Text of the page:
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That's pretty ignorant seeing plywood is garbage and there are some osb products that are far superior to any plywood
I used nothing but 3/4 T&G DF. I don't think I would call that garbage.
Personally I don't think there is anything better than that out there.
 

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Advantech is the best in this situation. Tape the joints too if its sitting for long periods and drill a few drain holes in each board and at worst you have to grind flat a area the size of your hand. Plywood delaminates around here if you dribble on it. I left a piece of 15/32" exterior ply in a light but of drizzle on Friday. It ended up having a 4" curve in it and started to delaminate after just a day. Def wouldn't use that on something that could have weeks worth of water.
 

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I had masons laying laying block off of the advatech floor... Cubes of block, mud out the wazoo, water constantly from floating, and the days of rain. I think I grinded one spot that I didn't drill a hole in out of about 1200 sq ft.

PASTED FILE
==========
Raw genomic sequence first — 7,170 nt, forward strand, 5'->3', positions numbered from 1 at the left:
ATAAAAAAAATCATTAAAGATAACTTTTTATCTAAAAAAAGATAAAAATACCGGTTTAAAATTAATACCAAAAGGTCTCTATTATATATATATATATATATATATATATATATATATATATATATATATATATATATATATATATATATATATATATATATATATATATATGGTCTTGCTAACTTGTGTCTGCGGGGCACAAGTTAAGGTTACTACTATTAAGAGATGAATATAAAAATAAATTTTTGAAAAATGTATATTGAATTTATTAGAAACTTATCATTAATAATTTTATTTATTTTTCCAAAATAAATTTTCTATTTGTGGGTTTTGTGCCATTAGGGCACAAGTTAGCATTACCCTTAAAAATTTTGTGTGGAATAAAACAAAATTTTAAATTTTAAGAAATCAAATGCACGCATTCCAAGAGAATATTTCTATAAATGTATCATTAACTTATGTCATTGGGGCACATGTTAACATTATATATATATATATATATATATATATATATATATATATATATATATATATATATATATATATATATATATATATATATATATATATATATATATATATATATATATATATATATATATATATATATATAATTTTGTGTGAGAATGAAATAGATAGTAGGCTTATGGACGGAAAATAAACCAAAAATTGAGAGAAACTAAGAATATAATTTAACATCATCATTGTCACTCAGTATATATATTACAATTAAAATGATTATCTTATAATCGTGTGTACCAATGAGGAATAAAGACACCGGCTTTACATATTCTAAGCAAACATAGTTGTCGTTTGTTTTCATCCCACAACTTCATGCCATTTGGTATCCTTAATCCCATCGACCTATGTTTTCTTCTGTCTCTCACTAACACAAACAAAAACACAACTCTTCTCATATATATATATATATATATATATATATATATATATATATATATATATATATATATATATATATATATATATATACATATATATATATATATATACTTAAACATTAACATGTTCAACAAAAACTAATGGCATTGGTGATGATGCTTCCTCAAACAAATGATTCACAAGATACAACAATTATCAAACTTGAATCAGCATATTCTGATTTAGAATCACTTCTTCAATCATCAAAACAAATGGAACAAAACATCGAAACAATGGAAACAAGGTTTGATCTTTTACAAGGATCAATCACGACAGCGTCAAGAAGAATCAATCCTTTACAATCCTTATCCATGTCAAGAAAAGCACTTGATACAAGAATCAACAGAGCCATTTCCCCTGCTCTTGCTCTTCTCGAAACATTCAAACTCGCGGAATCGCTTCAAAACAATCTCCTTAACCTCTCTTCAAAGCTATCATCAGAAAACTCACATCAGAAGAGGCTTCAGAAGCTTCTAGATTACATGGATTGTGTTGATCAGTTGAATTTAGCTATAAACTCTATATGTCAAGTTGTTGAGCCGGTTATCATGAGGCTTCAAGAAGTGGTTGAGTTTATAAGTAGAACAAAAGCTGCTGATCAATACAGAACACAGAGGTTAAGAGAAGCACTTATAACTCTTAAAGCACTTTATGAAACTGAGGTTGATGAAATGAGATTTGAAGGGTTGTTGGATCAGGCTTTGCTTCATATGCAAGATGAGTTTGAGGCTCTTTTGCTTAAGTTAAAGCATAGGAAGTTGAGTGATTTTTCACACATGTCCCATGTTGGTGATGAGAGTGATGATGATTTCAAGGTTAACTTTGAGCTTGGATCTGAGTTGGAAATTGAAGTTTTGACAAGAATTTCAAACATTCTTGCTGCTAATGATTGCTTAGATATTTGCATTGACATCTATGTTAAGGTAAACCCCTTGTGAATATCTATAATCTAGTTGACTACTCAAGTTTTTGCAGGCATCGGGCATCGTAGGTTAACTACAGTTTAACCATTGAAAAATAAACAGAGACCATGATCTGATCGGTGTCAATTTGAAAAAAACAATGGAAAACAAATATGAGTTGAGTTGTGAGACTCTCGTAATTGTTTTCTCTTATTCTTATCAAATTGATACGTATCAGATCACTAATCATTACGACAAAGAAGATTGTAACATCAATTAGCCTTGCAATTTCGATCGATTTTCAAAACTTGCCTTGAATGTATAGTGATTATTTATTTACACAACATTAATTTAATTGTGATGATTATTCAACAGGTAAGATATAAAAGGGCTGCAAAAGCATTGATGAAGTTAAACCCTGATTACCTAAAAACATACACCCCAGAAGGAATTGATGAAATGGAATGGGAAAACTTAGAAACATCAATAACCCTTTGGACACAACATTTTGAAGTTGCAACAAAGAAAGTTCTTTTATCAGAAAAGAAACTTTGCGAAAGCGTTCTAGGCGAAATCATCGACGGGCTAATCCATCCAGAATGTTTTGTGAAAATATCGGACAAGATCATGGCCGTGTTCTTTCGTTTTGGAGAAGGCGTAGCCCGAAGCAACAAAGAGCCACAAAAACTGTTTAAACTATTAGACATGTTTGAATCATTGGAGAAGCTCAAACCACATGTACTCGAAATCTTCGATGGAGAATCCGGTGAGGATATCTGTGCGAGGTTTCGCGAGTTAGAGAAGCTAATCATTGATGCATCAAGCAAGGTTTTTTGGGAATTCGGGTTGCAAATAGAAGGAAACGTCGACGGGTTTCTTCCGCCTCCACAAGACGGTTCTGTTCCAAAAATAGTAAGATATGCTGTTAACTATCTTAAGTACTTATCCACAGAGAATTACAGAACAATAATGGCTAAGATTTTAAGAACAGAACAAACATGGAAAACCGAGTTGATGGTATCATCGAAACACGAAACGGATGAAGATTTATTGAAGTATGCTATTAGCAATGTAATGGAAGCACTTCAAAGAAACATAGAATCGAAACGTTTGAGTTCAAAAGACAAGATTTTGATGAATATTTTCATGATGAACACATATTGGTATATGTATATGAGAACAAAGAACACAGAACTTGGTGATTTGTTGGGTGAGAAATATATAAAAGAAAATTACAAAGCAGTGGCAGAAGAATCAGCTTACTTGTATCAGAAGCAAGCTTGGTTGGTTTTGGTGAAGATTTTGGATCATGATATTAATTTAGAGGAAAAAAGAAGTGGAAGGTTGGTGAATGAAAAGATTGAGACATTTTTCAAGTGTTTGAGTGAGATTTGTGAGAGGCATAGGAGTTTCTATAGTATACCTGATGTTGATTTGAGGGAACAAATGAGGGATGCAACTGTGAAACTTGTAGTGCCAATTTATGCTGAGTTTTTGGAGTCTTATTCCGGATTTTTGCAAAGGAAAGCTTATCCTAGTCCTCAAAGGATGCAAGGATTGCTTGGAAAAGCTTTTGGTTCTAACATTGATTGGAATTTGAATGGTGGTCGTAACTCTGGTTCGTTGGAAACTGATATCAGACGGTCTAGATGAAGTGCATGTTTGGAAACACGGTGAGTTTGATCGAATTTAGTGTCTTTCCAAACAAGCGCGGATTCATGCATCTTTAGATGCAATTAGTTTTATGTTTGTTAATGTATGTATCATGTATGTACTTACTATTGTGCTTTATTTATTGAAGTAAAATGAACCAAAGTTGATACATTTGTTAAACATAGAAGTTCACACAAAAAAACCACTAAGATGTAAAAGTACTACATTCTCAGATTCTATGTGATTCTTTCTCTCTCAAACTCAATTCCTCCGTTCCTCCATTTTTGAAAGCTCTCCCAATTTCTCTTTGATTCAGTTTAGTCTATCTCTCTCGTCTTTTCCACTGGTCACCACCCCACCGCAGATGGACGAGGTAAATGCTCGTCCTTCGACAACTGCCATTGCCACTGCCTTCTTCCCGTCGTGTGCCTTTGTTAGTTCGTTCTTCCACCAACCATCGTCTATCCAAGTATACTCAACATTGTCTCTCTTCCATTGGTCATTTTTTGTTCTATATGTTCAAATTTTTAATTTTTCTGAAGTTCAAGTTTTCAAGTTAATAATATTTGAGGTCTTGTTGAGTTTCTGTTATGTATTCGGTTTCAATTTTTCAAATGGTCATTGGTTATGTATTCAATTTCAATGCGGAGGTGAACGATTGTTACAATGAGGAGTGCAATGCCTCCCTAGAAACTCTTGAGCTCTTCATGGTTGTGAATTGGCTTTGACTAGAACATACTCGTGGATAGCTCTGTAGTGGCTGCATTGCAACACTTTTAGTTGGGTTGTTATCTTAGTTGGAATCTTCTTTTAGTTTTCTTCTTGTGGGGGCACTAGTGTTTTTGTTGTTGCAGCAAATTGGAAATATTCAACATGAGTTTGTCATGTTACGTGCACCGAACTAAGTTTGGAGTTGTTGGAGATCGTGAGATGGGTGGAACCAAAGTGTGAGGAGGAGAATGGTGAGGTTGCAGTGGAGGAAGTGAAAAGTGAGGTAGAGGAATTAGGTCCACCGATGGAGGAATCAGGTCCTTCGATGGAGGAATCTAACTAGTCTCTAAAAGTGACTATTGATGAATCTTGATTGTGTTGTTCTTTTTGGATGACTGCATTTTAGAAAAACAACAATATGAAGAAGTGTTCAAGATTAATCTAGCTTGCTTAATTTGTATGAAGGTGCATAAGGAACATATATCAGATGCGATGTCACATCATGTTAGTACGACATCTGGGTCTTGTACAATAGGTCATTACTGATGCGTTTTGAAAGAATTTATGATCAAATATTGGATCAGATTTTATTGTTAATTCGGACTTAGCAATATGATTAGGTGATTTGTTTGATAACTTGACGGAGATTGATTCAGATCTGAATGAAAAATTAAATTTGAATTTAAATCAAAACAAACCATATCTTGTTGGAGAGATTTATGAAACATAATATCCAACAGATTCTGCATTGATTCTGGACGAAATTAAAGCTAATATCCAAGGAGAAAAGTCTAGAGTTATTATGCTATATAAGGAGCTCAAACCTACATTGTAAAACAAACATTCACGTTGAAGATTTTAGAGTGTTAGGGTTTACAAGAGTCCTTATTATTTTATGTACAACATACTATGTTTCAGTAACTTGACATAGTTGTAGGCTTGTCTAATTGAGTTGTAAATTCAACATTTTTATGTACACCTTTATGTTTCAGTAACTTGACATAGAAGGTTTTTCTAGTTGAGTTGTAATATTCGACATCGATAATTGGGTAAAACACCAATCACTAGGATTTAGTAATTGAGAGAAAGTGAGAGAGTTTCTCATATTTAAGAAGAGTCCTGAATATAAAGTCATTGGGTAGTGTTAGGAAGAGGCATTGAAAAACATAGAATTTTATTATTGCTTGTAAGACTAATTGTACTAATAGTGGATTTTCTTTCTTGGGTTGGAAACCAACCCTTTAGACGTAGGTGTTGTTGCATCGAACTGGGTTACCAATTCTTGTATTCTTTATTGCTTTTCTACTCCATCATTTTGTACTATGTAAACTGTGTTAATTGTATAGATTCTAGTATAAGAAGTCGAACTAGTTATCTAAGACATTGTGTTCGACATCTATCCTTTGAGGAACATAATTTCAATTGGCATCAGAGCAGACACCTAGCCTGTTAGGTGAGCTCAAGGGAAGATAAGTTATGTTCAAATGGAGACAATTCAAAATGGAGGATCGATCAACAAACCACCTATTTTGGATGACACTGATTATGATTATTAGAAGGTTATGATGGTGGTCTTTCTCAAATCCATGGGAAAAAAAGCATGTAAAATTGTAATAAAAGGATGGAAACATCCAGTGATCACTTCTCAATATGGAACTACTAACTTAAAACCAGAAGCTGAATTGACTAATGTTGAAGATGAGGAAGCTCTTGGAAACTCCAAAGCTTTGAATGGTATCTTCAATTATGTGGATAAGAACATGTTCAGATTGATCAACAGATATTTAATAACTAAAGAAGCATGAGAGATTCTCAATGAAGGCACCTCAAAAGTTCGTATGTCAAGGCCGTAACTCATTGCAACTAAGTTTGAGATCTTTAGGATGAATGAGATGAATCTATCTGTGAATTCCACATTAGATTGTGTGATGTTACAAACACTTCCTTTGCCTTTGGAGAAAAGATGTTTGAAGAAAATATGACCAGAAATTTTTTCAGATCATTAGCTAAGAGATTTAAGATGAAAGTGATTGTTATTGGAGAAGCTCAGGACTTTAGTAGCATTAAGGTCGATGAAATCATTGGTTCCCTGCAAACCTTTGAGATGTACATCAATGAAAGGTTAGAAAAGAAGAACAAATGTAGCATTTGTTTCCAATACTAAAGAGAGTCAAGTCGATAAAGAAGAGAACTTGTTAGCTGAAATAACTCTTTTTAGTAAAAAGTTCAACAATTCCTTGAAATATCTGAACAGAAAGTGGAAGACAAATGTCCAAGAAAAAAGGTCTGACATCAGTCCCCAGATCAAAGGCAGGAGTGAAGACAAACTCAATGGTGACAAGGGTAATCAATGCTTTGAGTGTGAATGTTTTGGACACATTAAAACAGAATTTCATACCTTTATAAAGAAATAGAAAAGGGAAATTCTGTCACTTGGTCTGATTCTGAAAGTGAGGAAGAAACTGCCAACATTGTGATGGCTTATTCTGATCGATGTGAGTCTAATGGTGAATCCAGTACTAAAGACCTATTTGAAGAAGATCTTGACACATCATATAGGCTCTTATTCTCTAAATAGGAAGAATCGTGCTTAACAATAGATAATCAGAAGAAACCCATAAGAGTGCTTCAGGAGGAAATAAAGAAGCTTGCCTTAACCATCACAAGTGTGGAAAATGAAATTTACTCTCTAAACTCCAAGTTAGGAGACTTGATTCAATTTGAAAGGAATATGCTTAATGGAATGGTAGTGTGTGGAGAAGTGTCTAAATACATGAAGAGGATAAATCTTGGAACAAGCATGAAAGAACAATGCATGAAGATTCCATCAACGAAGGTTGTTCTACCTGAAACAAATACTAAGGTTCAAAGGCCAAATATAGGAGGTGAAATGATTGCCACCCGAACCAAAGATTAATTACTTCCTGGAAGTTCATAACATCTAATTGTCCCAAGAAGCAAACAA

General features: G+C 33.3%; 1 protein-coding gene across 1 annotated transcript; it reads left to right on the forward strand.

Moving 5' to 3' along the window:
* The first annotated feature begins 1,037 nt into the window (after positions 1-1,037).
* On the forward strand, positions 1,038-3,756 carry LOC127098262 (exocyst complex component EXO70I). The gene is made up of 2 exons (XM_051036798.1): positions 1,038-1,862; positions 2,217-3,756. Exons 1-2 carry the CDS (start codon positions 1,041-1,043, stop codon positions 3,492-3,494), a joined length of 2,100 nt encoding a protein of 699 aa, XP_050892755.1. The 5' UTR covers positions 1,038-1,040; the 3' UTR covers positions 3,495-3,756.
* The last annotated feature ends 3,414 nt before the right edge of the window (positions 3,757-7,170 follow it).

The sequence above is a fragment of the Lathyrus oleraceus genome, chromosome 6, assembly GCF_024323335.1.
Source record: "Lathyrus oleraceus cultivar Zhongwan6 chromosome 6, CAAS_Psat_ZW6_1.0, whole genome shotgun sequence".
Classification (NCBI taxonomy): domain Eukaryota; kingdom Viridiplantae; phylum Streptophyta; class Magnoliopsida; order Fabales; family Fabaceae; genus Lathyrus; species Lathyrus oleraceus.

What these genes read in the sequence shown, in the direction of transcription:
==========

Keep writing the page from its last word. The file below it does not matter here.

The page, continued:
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Advantech is the best in this situation. Tape the joints too if its sitting for long periods and drill a few drain holes in each board and at worst you have to grind flat a area the size of your hand. Plywood delaminates around here if you dribble on it. I left a piece of 15/32" exterior ply in a light but of drizzle on Friday. It ended up having a 4" curve in it and started to delaminate after just a day. Def wouldn't use that on something that could have weeks worth of water.
That sounds like SYP not DF.
 

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I haven't used it. It looks like OSB coated with plastic or wax.